Výběr zpráv ze sítě NucNet - 1. týden 2006

N-Power 'Has Role To Play' In Europe, Says EU Energy Commissioner

Plans for the introduction of a common EU energy policy were announced by European energy commissioner Andris Piebalgs on 4 January 2006.

Mr Piebalgs’ announcement followed a speech to a meeting of the Energy Charter Conference* in Brussels on 9 December 2005. In that speech, the commissioner outlined some of what he described as the EU’s “major policy initiatives and thinking” including on nuclear related issues.

The commissioner said “central themes” of future proposals would cover decommissioning and waste management and he added that nuclear energy “also has a role to play in those countries which choose to keep this option open”. Highlights of the speech are as follows:

“For a long time, energy policy had largely been taken for granted, with abundant supplies and relatively stable prices. But the situation has changed, with a much tighter energy market and significantly higher prices. It is clear therefore that we need together a more coherent strategy and I would like to set out our thinking on this for three main areas: how to secure sustainable energy supplies in the longer term; the role played by international relations in our energy strategy; and, briefly, our thinking on how to respond to higher energy prices.

“Under our ‘business as usual’ scenarios, by 2030, almost 70% of the energy we use will be imported. Energy demand will rise by 1% to 2% per year and the share of fossil fuels in our energy supply could rise to almost 90%, substantially increasing greenhouse emissions. To respond to this, a first essential step is to tackle rising energy demand…

“The second step is to make our energy supply more sustainable and to help facilitate this process, I have set up a new forum on sustainable energy which held its first meeting last month (November 2005) in Amsterdam. The Amsterdam forum could become a central venue for sustainable energy matters in Europe.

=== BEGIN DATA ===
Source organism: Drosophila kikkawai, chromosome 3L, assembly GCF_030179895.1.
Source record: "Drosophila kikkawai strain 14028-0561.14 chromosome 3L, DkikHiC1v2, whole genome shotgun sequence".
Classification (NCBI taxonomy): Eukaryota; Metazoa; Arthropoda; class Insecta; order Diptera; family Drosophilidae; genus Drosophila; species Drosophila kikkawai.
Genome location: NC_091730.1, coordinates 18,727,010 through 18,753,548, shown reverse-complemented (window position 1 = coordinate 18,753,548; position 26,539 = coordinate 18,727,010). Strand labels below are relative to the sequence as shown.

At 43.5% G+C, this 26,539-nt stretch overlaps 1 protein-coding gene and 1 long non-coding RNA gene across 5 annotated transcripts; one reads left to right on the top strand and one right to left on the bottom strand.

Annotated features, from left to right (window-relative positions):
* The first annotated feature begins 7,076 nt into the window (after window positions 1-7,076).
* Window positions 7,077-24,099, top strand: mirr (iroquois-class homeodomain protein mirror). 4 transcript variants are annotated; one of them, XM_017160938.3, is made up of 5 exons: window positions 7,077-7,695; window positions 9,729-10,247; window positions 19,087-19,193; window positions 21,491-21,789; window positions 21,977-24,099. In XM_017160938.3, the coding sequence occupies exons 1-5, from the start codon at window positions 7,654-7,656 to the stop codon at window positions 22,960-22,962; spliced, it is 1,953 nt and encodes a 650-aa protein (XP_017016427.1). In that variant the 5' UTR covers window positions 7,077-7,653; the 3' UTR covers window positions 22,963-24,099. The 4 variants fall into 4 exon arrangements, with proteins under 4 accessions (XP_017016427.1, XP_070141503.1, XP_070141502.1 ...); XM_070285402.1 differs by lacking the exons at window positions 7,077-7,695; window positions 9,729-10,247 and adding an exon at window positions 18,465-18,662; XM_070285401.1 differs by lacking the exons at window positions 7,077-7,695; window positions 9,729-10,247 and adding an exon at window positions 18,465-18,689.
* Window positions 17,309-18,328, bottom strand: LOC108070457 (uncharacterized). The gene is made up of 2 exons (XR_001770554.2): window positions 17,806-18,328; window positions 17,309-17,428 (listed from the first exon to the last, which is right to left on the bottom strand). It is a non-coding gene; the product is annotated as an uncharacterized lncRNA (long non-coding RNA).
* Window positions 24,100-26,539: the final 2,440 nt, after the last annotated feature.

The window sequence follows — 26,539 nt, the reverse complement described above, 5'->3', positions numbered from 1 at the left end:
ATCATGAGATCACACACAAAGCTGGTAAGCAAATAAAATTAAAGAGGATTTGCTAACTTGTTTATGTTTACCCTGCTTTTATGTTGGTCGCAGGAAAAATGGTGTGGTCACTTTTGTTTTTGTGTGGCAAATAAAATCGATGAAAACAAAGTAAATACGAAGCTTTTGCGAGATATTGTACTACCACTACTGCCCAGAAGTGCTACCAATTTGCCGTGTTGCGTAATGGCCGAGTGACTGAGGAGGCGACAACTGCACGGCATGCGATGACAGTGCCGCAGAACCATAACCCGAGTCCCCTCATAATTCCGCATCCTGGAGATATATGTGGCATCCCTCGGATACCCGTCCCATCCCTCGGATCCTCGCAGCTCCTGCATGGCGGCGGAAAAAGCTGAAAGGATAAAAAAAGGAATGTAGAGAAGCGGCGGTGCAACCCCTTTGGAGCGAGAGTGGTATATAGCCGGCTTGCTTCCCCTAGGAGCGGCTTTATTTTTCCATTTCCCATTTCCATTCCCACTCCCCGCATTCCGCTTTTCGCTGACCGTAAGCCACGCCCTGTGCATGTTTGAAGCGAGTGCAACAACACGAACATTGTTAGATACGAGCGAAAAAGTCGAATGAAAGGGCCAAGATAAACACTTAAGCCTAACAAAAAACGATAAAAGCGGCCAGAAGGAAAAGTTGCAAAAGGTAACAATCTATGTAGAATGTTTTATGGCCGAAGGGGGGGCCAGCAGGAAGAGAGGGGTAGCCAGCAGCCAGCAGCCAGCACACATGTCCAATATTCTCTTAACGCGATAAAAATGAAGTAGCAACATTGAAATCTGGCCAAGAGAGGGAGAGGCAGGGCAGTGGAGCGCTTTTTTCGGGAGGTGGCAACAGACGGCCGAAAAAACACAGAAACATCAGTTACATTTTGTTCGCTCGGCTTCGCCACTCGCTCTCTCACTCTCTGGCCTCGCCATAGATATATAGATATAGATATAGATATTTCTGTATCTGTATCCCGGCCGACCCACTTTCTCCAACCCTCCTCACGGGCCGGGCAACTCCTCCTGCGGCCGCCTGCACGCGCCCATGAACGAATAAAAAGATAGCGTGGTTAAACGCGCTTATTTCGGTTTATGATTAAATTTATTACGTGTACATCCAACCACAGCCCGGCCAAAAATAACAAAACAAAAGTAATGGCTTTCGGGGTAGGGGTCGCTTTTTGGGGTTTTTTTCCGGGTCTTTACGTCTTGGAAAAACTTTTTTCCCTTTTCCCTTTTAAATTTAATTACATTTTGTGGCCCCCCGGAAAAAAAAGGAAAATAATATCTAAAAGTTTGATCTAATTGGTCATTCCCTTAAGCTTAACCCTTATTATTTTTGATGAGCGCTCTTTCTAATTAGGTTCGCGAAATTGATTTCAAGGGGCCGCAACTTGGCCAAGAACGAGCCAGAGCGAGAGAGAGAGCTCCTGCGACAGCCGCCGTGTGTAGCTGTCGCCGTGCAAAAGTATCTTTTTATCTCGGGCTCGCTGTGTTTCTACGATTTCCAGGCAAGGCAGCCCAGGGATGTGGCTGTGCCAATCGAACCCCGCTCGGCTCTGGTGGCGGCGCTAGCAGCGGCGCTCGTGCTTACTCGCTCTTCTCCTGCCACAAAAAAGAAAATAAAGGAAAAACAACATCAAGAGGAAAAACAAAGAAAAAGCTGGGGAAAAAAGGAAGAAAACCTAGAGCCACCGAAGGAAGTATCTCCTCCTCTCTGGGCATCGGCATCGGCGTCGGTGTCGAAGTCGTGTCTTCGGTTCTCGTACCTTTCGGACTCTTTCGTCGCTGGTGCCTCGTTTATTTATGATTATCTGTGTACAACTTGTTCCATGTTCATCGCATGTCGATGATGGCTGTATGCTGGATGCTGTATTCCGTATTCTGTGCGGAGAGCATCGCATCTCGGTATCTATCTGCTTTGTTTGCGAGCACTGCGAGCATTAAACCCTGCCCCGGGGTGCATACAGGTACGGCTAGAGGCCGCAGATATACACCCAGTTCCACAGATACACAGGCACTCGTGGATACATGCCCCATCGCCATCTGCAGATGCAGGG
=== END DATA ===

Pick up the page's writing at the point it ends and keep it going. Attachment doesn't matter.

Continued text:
“A third step is to make it possible to use fossil fuels more cleanly and efficiently, with clean coal technology a priority, particularly with coal still providing more than one quarter of power in the EU. The interest in clean coal technology is thus growing, both within the EU, notably as a result of emissions trading, and internationally. Other technologies, such as carbon sequestration, should also be explored and developed.

“Nuclear energy also has a role to play in those countries which choose to keep this option open, though this means assuring safe decommissioning, responsible waste management and adequate measures to prevent proliferation. These have always been areas of concern to the Commission and will be the central themes of new proposals I am preparing for this area.”

*The Energy Charter is based on the 1994 Energy Charter Treaty, which has been signed by 51 states in Europe and Asia. The treaty provides a binding multilateral legal framework for energy cooperation between its member states in the promotion and protection of investment, facilitating energy trade and transit and improving energy efficiency. The Energy Charter secretariat is based in Brussels, Belgium.

Zdroj: NucNet

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